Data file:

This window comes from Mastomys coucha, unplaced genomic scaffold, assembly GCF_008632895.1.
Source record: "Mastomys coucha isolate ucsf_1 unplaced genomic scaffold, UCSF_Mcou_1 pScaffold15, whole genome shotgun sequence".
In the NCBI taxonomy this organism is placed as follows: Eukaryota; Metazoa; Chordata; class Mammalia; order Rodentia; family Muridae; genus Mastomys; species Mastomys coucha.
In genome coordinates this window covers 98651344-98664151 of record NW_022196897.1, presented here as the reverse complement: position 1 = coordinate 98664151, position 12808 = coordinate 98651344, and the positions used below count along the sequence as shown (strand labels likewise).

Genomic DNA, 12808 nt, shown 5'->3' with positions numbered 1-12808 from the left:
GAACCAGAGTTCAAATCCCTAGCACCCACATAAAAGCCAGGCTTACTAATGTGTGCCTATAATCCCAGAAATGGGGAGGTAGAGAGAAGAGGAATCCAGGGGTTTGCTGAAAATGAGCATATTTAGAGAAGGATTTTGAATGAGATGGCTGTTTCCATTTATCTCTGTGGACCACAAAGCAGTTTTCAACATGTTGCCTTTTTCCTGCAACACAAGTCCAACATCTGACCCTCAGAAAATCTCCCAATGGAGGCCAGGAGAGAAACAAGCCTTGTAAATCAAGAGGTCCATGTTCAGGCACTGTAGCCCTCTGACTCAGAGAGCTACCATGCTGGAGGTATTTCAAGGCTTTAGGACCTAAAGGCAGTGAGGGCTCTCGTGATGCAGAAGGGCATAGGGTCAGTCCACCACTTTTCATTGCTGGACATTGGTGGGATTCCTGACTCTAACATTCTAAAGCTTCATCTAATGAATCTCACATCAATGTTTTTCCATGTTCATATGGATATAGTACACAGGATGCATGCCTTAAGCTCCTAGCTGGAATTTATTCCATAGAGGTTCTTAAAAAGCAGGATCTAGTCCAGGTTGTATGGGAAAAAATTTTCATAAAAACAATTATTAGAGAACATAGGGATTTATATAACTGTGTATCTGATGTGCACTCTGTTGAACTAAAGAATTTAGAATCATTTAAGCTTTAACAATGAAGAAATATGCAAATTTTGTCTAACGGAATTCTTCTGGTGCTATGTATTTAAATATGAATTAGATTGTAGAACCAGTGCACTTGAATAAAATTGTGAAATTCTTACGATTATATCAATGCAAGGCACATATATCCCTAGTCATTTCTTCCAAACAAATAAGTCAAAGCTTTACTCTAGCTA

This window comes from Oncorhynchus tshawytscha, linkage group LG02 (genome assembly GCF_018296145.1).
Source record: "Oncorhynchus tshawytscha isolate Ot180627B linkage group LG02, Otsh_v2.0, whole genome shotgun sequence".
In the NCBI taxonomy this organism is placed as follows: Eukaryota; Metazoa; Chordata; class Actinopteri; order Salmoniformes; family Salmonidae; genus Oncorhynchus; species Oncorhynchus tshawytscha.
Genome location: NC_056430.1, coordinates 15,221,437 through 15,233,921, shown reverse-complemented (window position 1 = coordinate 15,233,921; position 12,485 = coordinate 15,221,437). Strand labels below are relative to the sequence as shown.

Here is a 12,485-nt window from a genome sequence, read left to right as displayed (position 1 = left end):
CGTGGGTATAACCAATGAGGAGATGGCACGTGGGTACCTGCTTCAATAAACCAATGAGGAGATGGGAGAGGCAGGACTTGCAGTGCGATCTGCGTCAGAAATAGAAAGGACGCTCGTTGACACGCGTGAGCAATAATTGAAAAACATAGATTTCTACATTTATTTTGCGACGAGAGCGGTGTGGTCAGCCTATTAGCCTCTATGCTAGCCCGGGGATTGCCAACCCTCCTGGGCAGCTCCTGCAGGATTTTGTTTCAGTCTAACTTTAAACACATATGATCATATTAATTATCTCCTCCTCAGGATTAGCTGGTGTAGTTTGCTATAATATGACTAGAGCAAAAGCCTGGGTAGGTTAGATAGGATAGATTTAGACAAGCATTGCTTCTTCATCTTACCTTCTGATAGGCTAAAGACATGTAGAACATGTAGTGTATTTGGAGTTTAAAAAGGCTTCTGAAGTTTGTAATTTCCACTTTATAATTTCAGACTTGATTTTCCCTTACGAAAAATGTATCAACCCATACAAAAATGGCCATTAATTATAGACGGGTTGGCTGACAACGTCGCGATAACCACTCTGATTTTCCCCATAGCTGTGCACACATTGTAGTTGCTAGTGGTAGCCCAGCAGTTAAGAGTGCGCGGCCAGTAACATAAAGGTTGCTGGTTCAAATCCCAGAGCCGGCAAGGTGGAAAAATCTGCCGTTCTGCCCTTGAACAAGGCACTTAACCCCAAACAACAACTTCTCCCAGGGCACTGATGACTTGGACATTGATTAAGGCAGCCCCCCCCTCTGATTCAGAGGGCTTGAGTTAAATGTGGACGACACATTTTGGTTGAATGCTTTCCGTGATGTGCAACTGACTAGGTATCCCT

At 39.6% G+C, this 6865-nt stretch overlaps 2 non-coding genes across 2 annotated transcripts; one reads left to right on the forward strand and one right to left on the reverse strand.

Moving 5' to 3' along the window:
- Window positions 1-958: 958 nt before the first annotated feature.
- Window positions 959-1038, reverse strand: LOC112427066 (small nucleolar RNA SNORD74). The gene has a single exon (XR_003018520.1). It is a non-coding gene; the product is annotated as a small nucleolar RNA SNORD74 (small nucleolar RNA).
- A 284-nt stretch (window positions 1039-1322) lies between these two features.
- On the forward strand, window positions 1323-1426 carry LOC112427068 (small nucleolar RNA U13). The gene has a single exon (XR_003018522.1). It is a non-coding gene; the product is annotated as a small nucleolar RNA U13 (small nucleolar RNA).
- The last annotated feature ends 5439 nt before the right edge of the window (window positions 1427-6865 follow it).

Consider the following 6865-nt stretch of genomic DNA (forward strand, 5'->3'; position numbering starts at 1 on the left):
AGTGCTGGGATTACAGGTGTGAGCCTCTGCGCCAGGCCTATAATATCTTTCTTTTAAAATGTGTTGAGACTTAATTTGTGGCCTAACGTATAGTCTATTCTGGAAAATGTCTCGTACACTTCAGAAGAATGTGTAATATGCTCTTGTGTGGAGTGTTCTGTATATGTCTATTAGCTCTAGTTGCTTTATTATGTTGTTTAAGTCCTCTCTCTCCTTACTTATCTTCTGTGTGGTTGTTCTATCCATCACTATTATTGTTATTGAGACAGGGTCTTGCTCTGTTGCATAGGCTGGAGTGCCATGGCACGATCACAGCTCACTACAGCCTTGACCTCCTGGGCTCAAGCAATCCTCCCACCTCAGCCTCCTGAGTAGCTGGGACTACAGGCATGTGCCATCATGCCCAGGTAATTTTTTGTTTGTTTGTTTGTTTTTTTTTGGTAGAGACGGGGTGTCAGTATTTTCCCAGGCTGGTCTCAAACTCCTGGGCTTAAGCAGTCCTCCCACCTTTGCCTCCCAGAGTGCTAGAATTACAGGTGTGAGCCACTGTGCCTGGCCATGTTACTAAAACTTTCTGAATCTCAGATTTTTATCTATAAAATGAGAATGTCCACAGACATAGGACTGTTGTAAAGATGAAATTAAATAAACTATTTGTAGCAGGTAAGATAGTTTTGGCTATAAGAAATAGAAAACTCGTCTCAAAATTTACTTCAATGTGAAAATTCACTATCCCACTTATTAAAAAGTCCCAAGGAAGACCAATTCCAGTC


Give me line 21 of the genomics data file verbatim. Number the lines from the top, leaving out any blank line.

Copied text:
AGTGCTGGGATTACAGGTGTGAGCCTCTGCGCCAGGCCTATAATATCTTTCTTTTAAAATGTGTTGAGACTTAATTTGTGGCCTAACGTATAGTCTATTCTGGAAAATGTCTCGTACACTTCAGAAGAATGTGTAATATGCTCTTGTGTGGAGTGTTCTGTATATGTCTATTAGCTCTAGTTGCTTTATTATGTTGTTTAAGTCCTCTCTCTCCTTACTTATCTTCTGTGTGGTTGTTCTATCCATCACTATTATTGTTATTGAGACAGGGTCTTGCTCTGTTGCATAGGCTGGAGTGCCATGGCACGATCACAGCTCACTACAGCCTTGACCTCCTGGGCTCAAGCAATCCTCCCACCTCAGCCTCCTGAGTAGCTGGGACTACAGGCATGTGCCATCATGCCCAGGTAATTTTTTGTTTGTTTGTTTGTTTTTTTTTGGTAGAGACGGGGTGTCAGTATTTTCCCAGGCTGGTCTCAAACTCCTGGGCTTAAGCAGTCCTCCCACCTTTGCCTCCCAGAGTGCTAGAATTACAGGTGTGAGCCACTGTGCCTGGCCATGTTACTAAAACTTTCTGAATCTCAGATTTTTATCTATAAAATGAGAATGTCCACAGACATAGGACTGTTGTAAAGATGAAATTAAATAAACTATTTGTAGCAGGTAAGATAGTTTTGGCTATAAGAAATAGAAAACTCGTCTCAAAATTTACTTCAATGTGAAAATTCACTATCCCACTTATTAAAAAGTCCCAAGGAAGACCAATTCCAGTC